We also need to help developers create more housing opportunities for these workers. Since we don’t seem to adjust property tax values based on purchase price- we need to find another way to incentivize transforming parts or all of downtown real estate over to residential. The simple way would be to value property at the purchase price and allow total tax abatement for a value equal to the investment made in switching the old buildings to have at least 20% residential in every building.

The last two critical pieces are we have to get some sort of downtown grocery- Trader Joe’s, Dorothy Lane Market, Whole Foods, Earth Fare or even Kroger’s or a food co-op is critical. The second is adding bike share to downtown so residents can easily move from Sinclair to the Oregon District to Riverscape and the Cannery – tie in UD too and we start having a powerful downtown pedestrian/bike friendly community where it is possible to live like a New Yorker without a real public transit system- and without the high rents.

Only when we can get people to think about living without a car- will downtown really start to thrive. Because after housing expenses, a car and medical are the second biggest expenses people have to deal with.

With our vibrant arts community, a beautiful waterfront (with or without paddle boats and giant fountains) and a compact core- we could easily start looking attractive to some NYC offices looking to move back office people into a lower overhead.

That’s when Downtown Dayton starts to be able to compete.

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Prosposal for a broader fix:  a national law (perhaps a constitutional amendment) that says that no government may reduce taxes for any individual citizen or company.  Government sets the tax rate according to fair criteria, and everyone who meets the criteria pays the same rate.  Of course, our elected officials will still find a way to reward their campaign donors, but at least we’ll be able to see it as an expenditure rather than as a semi-invisible revenue adjustment.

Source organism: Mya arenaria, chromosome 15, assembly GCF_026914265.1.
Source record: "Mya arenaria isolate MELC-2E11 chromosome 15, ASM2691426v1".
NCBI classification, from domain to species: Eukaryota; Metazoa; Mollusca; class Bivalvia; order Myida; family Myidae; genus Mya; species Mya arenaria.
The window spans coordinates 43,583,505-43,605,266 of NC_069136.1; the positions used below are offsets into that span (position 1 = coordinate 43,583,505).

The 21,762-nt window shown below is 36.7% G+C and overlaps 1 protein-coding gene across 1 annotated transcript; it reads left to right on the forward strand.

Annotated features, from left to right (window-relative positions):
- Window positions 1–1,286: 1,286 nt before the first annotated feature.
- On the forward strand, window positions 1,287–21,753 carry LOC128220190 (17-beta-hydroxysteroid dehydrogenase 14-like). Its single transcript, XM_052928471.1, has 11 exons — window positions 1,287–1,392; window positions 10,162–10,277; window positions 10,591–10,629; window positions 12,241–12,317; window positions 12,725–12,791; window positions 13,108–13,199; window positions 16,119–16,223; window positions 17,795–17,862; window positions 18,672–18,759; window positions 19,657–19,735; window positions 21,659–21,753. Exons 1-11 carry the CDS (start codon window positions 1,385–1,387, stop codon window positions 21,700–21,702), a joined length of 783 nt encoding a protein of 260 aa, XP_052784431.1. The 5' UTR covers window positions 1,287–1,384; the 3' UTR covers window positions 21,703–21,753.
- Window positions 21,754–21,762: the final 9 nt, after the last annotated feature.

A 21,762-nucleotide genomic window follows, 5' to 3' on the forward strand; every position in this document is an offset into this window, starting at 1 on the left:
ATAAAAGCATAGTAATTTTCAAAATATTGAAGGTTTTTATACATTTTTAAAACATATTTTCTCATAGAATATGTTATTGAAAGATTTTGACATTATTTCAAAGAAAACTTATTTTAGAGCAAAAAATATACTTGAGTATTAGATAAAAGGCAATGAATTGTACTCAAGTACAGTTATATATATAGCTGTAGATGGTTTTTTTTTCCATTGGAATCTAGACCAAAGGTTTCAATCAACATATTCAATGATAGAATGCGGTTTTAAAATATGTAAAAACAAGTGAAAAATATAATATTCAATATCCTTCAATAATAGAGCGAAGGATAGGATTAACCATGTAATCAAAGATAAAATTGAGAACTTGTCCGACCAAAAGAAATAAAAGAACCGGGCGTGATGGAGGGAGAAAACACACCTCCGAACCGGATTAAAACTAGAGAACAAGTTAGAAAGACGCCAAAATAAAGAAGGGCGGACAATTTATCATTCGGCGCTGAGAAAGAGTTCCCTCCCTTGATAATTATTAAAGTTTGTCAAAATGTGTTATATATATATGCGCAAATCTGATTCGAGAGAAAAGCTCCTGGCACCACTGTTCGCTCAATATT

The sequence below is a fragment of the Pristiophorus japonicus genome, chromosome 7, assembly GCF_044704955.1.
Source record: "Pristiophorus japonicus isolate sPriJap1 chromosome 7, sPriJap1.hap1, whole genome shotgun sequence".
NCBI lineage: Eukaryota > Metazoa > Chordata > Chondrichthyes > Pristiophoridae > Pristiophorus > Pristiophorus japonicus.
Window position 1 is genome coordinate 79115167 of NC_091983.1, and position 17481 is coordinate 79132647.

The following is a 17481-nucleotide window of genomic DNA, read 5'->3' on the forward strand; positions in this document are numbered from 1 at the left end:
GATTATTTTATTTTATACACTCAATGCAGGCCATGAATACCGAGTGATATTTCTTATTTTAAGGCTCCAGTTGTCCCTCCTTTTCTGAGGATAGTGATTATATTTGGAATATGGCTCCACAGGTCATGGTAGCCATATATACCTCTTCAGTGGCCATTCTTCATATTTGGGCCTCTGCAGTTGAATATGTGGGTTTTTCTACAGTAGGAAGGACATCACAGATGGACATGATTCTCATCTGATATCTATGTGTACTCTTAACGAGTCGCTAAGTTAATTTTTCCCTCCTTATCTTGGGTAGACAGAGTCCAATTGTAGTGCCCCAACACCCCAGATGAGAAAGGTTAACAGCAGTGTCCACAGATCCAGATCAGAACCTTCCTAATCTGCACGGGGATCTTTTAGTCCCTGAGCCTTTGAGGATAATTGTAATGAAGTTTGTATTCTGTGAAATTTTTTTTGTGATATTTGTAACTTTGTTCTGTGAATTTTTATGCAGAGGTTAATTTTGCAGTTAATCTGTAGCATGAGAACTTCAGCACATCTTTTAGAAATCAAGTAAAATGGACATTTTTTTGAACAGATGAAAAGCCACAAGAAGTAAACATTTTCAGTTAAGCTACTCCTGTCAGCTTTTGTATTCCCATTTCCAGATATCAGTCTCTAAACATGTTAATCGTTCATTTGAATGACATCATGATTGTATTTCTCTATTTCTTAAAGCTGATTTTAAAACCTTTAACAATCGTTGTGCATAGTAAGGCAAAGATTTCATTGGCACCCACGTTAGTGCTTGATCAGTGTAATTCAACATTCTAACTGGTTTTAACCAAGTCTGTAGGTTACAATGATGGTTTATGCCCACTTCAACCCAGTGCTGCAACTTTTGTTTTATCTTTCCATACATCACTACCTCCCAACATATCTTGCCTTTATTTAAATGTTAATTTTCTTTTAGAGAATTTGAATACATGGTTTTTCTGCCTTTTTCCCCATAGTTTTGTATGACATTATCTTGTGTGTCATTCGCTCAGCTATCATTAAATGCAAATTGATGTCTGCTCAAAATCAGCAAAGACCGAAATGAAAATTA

It’s worth noting that if everyone in Dayton paid the same rate of property taxes, DPS would be well financed even if the current rates were cut in half. 

J Dziwulski

Excellent post.  I commented a bit on yr facebook page before reading this, but you are spot-on re the overvaluation of downtown property.  $22,000 for a parking garage.  That certainly is a market signal.

Re the kayaking/paddling thing.  I have some issues with this, but not the general concept of using outdoor rec as a quality of life enhancement for the Dayton metro area.  I do think if they are trying to sell this as a save downtown thing they are over-selling it.  I can see the better pitch as something nice to have  as a complement to a broader outdoor rec/active lifestyle pitch vs a silver bullet for downtown revitalization.

Your other points are pretty good, though.  

Teri Lussier

I think the river rec is fine, but it misses the real selling point to the river which is- oh hey look at that we have water. And it’s clean, and it’s plentiful, and as of this moment not overly regulated by govt water-hoarders. We are allowed to capture our rain water, which is illegal in many parts of the US because in some locations, rain belongs to the govt. This is an issue Dayton should be bragging about to companies in SoCal, Las Vegas, CO. We have lots and lots of water. So much water that we play in it, we drink it, we don’t have to hoard it or truck it in. IT’s not about the river, it’s about the water.